Jack Magnus Review
A Review of Haunts

Haunts is a literary fiction novel written by George Jansen. The Financial District of San Francisco was in full holiday cheer that Christmas Eve in 1975. As Christmas was on a Thursday that year, workers were generally expected to have put in at least a few hours on the Wednesday before. It only seemed par for the course that Robin Jenks would be the one person in the Word Processing Department where she worked to be asked to stay later to process an important letter that afternoon. So, as her co-workers celebrated at Harrington's and marveled over the fact that free cigarettes -- whole packs! -- were being given out at every street corner, Robin waited until, finally, word from above came down that the letter wouldn't be going out that afternoon after all.

Haunts had a special significance for me even before I began reading it. While I wasn't working in the San Francisco downtown area until nearly twenty years after the story takes place, Natoma Street between 5th and 8th Streets was a haunt of sorts on a daily basis. It was one of the rare streets where there were neither parking meters nor two-hour parking limits. I and many others quietly cruised the street, hoping for that moment when a space would open before our time to park ran out, and we had to ante up for conventional parking. I was frequently hit by flashes of recognition as I read Haunts as, sadly, the street and the people who had somehow ended up living there still seemed exactly the same.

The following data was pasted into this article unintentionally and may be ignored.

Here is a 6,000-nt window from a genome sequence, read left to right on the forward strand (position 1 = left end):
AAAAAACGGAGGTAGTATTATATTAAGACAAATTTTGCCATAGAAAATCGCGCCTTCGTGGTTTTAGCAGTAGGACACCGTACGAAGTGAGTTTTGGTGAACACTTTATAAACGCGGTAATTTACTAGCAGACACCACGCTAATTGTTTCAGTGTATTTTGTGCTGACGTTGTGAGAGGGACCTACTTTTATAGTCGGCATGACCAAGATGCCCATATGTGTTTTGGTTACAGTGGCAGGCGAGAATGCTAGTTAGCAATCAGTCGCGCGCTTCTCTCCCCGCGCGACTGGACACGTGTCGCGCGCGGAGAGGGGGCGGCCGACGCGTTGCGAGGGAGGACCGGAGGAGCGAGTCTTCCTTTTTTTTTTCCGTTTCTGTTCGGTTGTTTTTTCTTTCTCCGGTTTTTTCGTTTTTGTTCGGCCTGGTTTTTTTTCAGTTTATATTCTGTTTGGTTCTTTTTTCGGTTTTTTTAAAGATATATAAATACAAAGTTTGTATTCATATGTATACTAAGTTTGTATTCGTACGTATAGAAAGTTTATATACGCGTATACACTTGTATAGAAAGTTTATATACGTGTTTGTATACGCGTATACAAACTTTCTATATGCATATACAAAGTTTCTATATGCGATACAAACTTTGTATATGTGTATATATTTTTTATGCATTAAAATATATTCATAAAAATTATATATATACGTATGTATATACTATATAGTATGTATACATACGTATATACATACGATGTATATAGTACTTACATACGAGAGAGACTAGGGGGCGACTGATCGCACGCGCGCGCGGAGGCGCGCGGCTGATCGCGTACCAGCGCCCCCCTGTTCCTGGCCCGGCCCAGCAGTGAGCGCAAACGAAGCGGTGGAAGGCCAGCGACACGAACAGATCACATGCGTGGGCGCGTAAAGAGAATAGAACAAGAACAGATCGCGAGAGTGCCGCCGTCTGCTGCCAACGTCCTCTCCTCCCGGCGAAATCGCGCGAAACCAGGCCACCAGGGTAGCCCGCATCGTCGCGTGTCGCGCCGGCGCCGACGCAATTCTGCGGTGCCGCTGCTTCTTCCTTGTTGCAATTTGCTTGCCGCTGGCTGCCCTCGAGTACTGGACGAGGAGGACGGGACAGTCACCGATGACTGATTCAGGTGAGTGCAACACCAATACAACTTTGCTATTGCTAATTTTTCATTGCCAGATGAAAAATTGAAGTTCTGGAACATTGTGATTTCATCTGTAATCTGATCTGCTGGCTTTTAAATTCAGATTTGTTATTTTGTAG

Jansen's book is a treat for anyone who's ever lived or worked in San Francisco. I loved seeing it twenty years before I had arrived there, especially through the eyes of George Zumpo, the Native American with the Italian grandmother, who came to the city in his search for his wife, his VW camper and White Dog, his German Shepherd dog. Jansen knows the city quite well, and he shared that intimate sense of being and belonging with his readers. I'm in no doubt that even those who've never been there will finish the book feeling that, in some way, they had. He deftly adds historical touches to make the setting really feel like it's the seventies: a reference to a cop show being filmed there at the time, to the adoption of Castro Street as a gay mecca, Harvey Milk at a celebration and a vision of South Beach before its reclamation as open space. His characters are credible and finely honed, especially Robin, Joey and George, and his plot kept me entranced. His writing is eloquent, powerful and assured. Haunts is a grand novel and it's most highly recommended.

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